Hudson: It was a great conference with several important presentations. It put me in mind of the early SENS conferences in Cambridge, UK, which I helped to sponsor. I understand it will now become an annual event. Our CSO Dr. John Lewis also gave an important summary of our work to date.

Feinerman: Will Oisin’s presentations from conference be available for general public?

Hudson: I believe that the SENS Foundation will be posting them but I don’t have details about the timing.

FeinermanYour last interview was in July 2017, more than half a year ago. What has been accomplished?

Hudson: We have conducted many pre-clinical mouse experiments on both cancer and senescent cell removal. All have been successful and produce very remarkable results. We’ve also conducted a pilot toxicity and safety trial on non-human primates. The results of that trial were also successful and encourage us to proceed to human safety trials as soon as regulatory authorities approve them. We have also spun-out a cancer-focused company, Oisin Oncology, and raised a seed round for that venture.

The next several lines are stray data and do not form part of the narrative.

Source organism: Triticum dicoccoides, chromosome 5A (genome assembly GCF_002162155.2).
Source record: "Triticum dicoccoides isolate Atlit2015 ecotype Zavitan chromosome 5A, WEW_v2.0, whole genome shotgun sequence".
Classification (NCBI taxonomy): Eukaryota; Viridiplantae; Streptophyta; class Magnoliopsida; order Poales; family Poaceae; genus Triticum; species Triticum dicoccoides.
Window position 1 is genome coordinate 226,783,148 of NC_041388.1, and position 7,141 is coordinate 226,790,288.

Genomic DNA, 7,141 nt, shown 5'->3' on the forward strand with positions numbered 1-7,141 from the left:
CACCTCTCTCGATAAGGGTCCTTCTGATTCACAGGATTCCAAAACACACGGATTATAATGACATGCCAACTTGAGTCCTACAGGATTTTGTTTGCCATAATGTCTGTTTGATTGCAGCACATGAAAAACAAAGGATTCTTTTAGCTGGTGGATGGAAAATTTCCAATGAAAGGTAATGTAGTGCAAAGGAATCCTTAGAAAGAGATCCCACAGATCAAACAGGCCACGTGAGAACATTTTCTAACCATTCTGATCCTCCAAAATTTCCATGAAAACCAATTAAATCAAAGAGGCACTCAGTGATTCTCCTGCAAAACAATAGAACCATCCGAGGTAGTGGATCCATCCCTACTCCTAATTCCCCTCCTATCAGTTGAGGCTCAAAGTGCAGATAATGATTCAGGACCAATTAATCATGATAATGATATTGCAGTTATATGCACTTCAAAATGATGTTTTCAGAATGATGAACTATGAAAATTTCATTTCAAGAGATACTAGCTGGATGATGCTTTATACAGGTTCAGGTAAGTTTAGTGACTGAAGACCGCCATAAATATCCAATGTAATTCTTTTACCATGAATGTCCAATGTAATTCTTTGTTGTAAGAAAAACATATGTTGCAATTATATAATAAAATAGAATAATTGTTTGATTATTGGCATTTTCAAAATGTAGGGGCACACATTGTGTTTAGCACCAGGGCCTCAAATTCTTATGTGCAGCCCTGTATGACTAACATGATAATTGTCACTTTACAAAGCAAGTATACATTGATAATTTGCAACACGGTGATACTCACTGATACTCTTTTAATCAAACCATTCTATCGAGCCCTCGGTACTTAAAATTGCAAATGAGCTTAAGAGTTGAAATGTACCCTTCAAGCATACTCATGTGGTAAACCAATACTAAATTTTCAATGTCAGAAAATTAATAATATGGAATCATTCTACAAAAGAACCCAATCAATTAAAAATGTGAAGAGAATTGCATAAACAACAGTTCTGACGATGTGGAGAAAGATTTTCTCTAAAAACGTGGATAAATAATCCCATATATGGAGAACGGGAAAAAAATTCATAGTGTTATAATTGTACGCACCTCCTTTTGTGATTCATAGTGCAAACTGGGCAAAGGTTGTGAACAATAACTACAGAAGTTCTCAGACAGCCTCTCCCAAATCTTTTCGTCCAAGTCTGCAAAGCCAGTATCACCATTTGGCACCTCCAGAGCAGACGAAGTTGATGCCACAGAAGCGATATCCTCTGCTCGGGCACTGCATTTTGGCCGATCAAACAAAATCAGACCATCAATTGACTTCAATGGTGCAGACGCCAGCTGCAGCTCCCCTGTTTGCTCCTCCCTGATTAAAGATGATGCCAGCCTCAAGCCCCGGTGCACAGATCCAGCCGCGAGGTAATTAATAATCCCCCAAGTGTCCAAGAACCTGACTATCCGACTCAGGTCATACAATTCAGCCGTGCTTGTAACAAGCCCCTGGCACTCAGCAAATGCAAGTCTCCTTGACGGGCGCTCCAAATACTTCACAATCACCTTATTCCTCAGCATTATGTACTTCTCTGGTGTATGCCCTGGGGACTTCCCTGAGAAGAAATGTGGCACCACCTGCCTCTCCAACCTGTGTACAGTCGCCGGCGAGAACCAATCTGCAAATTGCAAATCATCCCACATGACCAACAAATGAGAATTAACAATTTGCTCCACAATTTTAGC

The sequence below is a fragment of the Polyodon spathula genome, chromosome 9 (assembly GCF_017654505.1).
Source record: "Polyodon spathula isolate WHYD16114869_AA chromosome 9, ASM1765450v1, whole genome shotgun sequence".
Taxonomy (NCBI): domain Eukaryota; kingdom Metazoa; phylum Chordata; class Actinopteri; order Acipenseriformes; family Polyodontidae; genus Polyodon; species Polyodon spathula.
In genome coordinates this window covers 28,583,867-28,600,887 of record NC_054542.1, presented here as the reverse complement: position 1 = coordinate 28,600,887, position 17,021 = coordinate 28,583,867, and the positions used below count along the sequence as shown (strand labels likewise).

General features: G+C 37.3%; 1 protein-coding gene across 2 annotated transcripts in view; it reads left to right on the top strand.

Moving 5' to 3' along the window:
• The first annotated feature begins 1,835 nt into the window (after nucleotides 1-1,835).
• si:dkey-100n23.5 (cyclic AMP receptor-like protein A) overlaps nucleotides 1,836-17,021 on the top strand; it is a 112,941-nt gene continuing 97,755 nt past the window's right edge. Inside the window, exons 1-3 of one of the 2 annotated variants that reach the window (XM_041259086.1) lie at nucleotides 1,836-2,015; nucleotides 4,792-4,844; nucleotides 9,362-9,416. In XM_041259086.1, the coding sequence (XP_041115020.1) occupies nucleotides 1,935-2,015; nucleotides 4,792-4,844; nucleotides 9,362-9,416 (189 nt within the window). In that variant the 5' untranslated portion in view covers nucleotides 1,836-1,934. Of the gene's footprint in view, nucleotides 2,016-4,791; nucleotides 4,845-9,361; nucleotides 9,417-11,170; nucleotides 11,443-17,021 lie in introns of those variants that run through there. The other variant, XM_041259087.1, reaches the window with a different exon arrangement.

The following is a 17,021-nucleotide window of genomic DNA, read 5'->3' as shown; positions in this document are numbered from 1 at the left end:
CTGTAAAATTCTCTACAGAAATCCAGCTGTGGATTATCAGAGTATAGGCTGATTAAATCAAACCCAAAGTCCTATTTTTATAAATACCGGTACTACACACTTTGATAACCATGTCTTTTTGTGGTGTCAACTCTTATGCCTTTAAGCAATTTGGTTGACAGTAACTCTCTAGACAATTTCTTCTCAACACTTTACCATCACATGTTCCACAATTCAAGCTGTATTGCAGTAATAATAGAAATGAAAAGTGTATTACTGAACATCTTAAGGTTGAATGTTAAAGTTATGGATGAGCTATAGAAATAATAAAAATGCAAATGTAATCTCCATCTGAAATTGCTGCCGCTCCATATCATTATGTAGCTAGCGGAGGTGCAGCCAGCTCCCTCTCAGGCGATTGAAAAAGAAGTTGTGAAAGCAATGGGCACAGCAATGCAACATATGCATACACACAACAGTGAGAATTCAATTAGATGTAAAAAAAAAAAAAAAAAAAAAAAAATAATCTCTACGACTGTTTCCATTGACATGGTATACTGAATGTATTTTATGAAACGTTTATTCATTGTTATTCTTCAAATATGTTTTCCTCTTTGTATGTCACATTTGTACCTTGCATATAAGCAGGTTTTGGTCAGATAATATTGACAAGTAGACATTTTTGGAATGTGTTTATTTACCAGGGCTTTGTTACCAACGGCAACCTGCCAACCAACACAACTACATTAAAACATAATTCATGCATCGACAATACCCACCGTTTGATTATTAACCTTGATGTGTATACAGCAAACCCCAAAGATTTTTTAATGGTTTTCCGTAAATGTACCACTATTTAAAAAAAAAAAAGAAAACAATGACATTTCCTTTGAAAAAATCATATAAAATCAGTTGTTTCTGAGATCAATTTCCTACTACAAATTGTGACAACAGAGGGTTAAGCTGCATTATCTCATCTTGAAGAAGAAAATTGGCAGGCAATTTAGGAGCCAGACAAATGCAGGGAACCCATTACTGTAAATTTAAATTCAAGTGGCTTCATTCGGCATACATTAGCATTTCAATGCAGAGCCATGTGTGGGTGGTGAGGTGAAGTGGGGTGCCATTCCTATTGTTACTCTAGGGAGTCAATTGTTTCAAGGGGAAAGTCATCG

Feinerman: Great to hear! However, when can we see some papers? People usually trust papers more than mere interviews or press releases. Of course, papers need many efforts not related to research but they will allow you attract more attention from general public, researchers, and investors.

Hudson: Papers are being prepared now for submission to major journals, but that process takes time, especially the peer review. For the moment, most of our data is only available to investors and partners in pharma and the biotech industry.

Feinerman: You planned human clinical trials, have you carried them out?

Hudson: It takes quite some time to organize a human trial and to get it approved. Before one can be conducted, we have to set up so-called “GMP (Good Manufacturing Practice) manufacture of our therapeutic, and then we have to conduct “GLP (Good Laboratory Practice) Tox” studies in two different species. Once that is all completed later this year, then we can begin a human safety trial, or a “Phase 1” trial. All this takes time, but we hope that first safety trials in oncology indications might begin this year, or in early 2019.

Feinerman: Does that mean we have a race between Unity Biotechnology and Oisin and you have all chances to win the race?

Hudson: I don’t see it as a race or a competition. I believe that future anti-aging treatment will require multiple complimentary approaches.

Feinerman: When we can expect your therapy available in the clinic?